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Using strcmp and pointers

Posted on 1998-05-11
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Last Modified: 2010-04-10
Greetings,

Below is a function a can't debug.  The program crashes each time it leaves the for loop which is intended to traverse the doubly linked list.  This search func receives a pointer (which is an array holding the desired name) from the driver program.  "Name" is a private member of the Student class and is dynamically created in the Student constructor.  The private declarations for the Student class are:
private:
            long _id;
            char *_name;
            int _age;
            float _cum;
            char *_born;
            char *_note;
            Student *_prev;
            Student *_next;

Below is the function troubling me.  Thanks much for your help!!


Student *Database::searchStudent(char *name)
{
        // If nothing passed
      if(!name) {cout<<"Bad entry!"; return 0;}            
        //  If no list
      if(!_head)                                                                  
            { cout << "Empty list!";
              return 0;
            }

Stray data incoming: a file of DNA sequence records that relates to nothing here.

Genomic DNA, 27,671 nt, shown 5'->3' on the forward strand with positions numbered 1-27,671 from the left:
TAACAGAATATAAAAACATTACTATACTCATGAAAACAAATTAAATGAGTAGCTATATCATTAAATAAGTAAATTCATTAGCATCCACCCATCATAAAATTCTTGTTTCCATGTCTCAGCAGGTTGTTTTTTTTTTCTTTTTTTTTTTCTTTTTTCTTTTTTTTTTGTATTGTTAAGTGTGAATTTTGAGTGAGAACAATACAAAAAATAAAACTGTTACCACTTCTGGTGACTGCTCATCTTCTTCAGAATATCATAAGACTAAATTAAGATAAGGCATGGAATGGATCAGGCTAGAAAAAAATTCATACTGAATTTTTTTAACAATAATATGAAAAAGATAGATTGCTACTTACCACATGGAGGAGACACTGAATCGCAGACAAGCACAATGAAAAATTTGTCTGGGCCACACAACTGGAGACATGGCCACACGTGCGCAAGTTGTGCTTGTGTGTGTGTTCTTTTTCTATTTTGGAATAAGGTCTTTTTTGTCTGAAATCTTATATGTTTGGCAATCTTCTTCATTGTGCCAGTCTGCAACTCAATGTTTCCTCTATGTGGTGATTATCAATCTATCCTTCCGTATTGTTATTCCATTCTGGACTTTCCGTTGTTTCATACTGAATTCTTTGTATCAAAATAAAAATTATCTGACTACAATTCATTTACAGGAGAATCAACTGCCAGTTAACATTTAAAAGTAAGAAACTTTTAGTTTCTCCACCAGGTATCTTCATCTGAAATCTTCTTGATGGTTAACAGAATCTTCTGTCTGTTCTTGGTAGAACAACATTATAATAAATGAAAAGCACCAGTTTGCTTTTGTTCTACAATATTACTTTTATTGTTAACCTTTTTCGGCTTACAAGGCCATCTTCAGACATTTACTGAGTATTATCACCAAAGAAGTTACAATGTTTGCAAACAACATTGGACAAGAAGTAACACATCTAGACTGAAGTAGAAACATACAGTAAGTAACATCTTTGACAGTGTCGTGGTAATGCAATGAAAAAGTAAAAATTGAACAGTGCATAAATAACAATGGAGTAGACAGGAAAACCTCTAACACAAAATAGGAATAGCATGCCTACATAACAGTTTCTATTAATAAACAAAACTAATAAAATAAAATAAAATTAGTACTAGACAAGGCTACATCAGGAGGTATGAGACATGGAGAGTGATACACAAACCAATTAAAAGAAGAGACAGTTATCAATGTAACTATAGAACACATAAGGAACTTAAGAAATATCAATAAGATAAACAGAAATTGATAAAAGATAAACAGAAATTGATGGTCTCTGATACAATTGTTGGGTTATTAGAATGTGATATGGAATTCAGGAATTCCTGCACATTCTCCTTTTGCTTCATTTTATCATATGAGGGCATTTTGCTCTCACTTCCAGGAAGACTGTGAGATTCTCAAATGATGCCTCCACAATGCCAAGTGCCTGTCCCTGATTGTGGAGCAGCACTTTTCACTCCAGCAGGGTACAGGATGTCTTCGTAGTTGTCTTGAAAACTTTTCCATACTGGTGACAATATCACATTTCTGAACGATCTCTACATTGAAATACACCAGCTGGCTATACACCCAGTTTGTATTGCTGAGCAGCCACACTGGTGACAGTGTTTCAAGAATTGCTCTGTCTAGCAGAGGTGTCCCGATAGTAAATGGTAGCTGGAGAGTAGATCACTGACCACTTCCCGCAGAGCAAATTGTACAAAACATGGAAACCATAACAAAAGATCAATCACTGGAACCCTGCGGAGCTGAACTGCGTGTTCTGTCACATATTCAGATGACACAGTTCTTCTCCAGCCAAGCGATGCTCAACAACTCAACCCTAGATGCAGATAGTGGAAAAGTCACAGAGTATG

for (Student *p = _head; p !=0 && strcmp(p->_name,name)!= 0; p= p -> _next);
            
                // If second condition applies
            if (strcmp(p->_name,name)==0)
                  {
                        cout <<"Name found: ";
                        print(p);
                  }
                // If first condition applies
            else
                  if(p)
                  {
                        cout << "Name not found!\n";

                  } return 0;

}
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Question by:John500
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Expert Comment

by:nietod
ID: 1175688
answer coming.
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Expert Comment

by:nietod
ID: 1175689
First of all, since this is a homework assignment I will give you advice, but I won't give you the answer, but it doesn't look like you much help anyways.

Let me ask you a question.  There are two ways to end the for loop (either side of the and can fail).  What happens in each case?  (Trace the code in your head after the loop ends.)

If you want more help, I can give it, but I don't think you need much more.
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Expert Comment

by:jbush
ID: 1175690
jbush,
    This probably is a homework question.  You should not be providing complete answers to schoolwork questions.
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LVL 22

Expert Comment

by:nietod
ID: 1175691
jBush's answer helped because it gave me something to consider.  He provided an alternative should I choose not to discover why the original problem is occuring.

Thanks
0
 

Author Comment

by:John500
ID: 1175692
If you don't figure out why the original problem occured now, you will see it again.  I can almost garauntee it.  It is one of the most common problems.